It’s been quite a week since the last update. The low point, obviously, was confirming Hereford’s death, but there’s also been a lot of very cool news from the other owls, and that’s what we’ll focus on this time. We won’t hit every owl (like Stella, whose great photo our friend Dan Lafortune got on Amherst Island recently) but check the maps for updates at least twice a week.
Where to start? Maybe with Lenape, another of the New Jersey snowies — though he’s “New Jersey” in name only these days, since this young male has been wandering up and down the mid-Atlantic coast all winter. He’s been down on the Eastern Shore for the past few weeks, but even so, we were surprised to see him head all the way to the southern tip at Kiptopeke last week — and then launch himself 14 miles (22.5 km) across the mouth of the Chesapeake Bay just after dusk on March 5! He flew about 34 mph (564 kph) and made landfall at Lynnhaven Inlet, near First Landing State Park in Virginia. Then he turned north, crossing the mouth of the James River to Plum Tree NWR near Langley Air Force Base. If he’d turned south, though, he would have been only 25 miles (40 km) from becoming our first tagged owl in North Carolina. And I wouldn’t bet against it happening.
Speaking of big movements, both Arlington in Wisconsin and Ashtabula in North Dakota have been moving north…ish. Arlington, who made two big loop flights earlier in the winter only to end up where he started, moved 106 miles (173 km) straight-line distance in the past week or so, and is now near Alma Center southeast of Eu Claire, WI. Along the way, he past just a few miles south of Austin, Straubel and Bancroft in the Buena Vista grasslands.
Ashtabula flew a wide curve tracing 95 miles (154 km) to the north, west and then south, but was only 30 miles (49 km) from where he started. As we’ve discussed before, this is typical late winter/early spring restlessness.
It’s been a while since we’ve heard from Hilton, but she reappeared last week just east of Erie, Pennsylvania, having spent recent weeks out on the fast-receding ice of Lake Erie, which now covers only about a quarter or less of the lake. Then she headed right back out onto the ice again.
Up in southern Canada, Hardscrabble has moved back northwest to his 2016-17 territory near Cobden. Dave Okines from Prince Edward Point Bird Observatory has made several attempts to recapture him this winter, since his three-year-old transmitter — while charging beautifully — has a glitchy battery that browns out after a few seconds every time it transmits. We get a current location, and anywhere from 20 to 100 of his backlogged points from last winter — which isn’t enough to catch him up to date, since there are probably 14,000 or so points in there. Now that he’s moving around much more widely, it may be impossible to get him again this winter. Wells and Chickatawbut are having no such problems, and remain where they’ve been all winter in southern Quebec.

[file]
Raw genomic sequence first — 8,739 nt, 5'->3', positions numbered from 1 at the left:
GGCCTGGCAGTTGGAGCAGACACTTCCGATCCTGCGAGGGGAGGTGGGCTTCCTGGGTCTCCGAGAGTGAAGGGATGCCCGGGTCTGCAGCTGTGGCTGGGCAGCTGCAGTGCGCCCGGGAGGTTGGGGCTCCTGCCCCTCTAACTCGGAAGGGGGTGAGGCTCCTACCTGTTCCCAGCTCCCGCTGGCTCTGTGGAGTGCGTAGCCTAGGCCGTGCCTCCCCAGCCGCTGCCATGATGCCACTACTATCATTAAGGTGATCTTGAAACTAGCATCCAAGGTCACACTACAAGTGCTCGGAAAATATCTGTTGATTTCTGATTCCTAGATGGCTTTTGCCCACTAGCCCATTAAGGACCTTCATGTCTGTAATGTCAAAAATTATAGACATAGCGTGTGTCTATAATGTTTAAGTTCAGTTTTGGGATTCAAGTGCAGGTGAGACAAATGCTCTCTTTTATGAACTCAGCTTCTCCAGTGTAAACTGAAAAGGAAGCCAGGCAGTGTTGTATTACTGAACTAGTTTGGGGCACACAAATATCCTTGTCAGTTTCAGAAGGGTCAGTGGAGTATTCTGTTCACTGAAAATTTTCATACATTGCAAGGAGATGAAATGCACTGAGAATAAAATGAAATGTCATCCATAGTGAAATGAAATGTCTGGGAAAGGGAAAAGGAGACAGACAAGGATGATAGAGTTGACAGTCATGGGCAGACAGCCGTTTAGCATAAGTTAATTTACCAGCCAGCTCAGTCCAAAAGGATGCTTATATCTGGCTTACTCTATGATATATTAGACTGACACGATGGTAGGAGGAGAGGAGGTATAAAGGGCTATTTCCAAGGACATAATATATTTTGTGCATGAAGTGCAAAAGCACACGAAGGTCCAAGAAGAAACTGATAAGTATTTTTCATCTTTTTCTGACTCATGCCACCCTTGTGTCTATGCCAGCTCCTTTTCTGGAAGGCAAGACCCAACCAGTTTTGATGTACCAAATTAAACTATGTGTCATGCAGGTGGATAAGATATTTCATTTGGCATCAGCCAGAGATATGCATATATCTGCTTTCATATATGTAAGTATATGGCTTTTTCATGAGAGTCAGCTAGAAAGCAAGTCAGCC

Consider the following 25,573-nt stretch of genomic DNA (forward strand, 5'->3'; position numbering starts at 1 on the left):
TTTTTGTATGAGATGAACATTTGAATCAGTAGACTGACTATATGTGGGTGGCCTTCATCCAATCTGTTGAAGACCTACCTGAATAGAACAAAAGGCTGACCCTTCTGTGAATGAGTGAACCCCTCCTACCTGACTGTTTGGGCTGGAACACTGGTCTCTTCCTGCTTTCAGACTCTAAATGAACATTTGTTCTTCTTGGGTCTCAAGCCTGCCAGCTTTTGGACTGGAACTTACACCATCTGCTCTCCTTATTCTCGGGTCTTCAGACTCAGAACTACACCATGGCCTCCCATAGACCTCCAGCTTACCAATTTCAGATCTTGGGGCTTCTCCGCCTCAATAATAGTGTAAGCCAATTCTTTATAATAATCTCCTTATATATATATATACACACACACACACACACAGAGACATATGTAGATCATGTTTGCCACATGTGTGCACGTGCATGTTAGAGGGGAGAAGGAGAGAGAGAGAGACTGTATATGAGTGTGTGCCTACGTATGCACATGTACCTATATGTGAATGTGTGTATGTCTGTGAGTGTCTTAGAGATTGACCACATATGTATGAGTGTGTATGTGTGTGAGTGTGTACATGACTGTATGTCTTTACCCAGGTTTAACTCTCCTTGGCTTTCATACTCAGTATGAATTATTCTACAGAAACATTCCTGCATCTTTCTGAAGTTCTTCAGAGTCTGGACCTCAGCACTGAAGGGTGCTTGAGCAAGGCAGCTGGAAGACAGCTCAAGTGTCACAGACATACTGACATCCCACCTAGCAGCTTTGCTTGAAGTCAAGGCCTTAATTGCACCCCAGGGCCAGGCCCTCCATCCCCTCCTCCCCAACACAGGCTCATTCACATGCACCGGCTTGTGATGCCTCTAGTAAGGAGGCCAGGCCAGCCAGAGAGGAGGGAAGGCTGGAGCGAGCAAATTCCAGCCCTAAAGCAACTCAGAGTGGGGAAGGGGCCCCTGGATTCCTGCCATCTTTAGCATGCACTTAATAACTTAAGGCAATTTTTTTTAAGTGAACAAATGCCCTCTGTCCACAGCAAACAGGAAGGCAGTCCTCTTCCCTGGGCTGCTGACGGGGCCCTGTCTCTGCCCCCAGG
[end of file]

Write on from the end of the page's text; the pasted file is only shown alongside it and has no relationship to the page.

Finally, Sinepuxent is providing us with an incredibly detailed look at her movements. We have an experimentally more powerful transmitter on her, a bit bigger than usual (and only appropriate in this case because she’s a very large owl). With its heavier-duty solar capacity, coupled with longer days and higher solar angle providing more power, we have switched her unit to “flight mode,” which uses the onboard accelerometer to detect motion and immediately begin collecting GPS data every six seconds. That means we can watch literally almost every twist and turn (complete with flight speed and altitude data) as she flies — and she did some flying this past week.
Since the end of February she’d been hanging around the Brigantine unit of Forsythe NWR north of Atlantic City, NJ, where she’s been photographed with several other snowies along the refuge’s popular wildlife drive. But on March 7, just after we switched to flight mode, Sinepuxent took off and made a roughly 30-minute flight inland, which her data captured in incredible detail. We can see her coming in low off the salt marsh, gaining altitude as she crosses the shore and reaching a peak of about 300 feet (90 m) as she passes Absecon Heights. Then she glides down, landing for a couple of hours along the edge of a tidal creek in the middle of the night before making another quick flight to landfill along the Garden State Parkway, where she spent the next day and a half. Mike Lanzone from CTT noted that when she’s coming in for a landing she often rises high, then parachutes straight down — possibly a behavior allowing her to scan the surroundings for predators before perching.
Landfills — especially those that are capped and covered in grass — are magnets for raptors, since they have a lot of small mammals. They are also dangerous, because many landfills flare off excess methane from vent pipes, which look like innocuous perches for a hungry hawk or owl, but which can suddenly erupt in a geyser of flame; a lot of raptors are killed or injured by such flares every year, their feathers sometimes scorched away to the quills. On the other hand, Sinepuxent could have continued a few more miles to the Atlantic City International Airport, which would hold its own dangers.
Instead, a dusk on March 8 she turned around and flew back to Brigantine, and flight mode has since recorded her making what look like periodic hunting flights out over the marshes around the auto tour, where she was posing for more pictures this weekend.